Originally Posted by Suedaven
I have a similar problem. My horse likes to trot or canter with his nose 6" from the ground. Usually it's to put his head between his legs and buck around the ring. He also like me to hold his head up. He can be heavy in the turns. I have had a hard time finding the right bit. I want to have light hands but he leans so much that it becomes me holding his head and hanging on his mouth. I put my leg on and it works until I give and back goes his head in my hands. Any suggestions? He also likes to go fast to avoid the bit. Trot fast, canter fast, gallop and buck. He doesn't do this with other riders usually.
What type of bit are you using? I find very often bits with just a single joint can hit the horse's pallet (roof of their mouth). Many horses will lean hard into the bit so all the pressure will hit their bars and tongue and not hit their pallet. They'll also often drop their head to the ground so the bit is tilted in a way that it doesn't hit their pallet as easily. They will also often run through the bit as it hurts and stopping doesn't work so they push through it instead.
I would look for something like a french link or lozenge style bit (like the KK ultra). This should help a great deal with his leaning. I typically prefer a more structured ring like a D or full cheek for the added lateral pressure (pushing on the outside of their lips to help push their head correctly). But if you find the horse still leans you might want to look into a loose ring.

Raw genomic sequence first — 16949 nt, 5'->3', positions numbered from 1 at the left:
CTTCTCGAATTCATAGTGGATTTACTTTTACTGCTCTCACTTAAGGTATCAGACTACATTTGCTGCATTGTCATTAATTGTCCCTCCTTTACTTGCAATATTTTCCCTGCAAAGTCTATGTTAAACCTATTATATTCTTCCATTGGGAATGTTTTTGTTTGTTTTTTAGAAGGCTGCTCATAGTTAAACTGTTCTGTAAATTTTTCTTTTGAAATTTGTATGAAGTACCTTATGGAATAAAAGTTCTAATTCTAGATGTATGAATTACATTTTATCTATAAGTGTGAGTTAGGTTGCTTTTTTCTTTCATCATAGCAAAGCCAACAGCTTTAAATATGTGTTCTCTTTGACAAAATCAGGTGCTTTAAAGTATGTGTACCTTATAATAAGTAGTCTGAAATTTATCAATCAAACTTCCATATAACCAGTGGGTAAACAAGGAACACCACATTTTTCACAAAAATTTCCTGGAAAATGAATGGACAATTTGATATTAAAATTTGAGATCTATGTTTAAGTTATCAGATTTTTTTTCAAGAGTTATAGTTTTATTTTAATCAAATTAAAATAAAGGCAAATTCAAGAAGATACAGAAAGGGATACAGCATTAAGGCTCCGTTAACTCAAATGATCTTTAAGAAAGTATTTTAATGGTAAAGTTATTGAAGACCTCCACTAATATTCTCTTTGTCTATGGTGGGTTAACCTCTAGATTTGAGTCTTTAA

Have you had this horse's back and teeth checked? Saddle and Bit fitted?
If he does this only with you something in your communication is missing, are you bouncing too much and hurting his back? Are you using your hands to balance and driving his mouth crazy? You don't need to answer on here, just think about it and decide if there's something you're doing that could be bothering the horse - if he doesn't do it with other people there is a reason. Are you relying too much on the bit for turning?
If you find you're relying too heavily on the bit for turning and slowing start practicing using your seat more. Start by riding the horse doing several different figures in the ring, switch it up constantly so he never knows what you're doing. Figure 8s, big circles, little circles, diagonals, tear drops to reverse directions, cut the center line, do circles in the middle of the ring. The more you change things up - using your entire body to steer more than your hands - the more he's really got to pay attention. Changing gaits the entire time up and down constantly - all this will fine tune your horse's listening skills as he'll always be ready for a cue and listen more closely when you begin to shift your weight and seat for the next cue.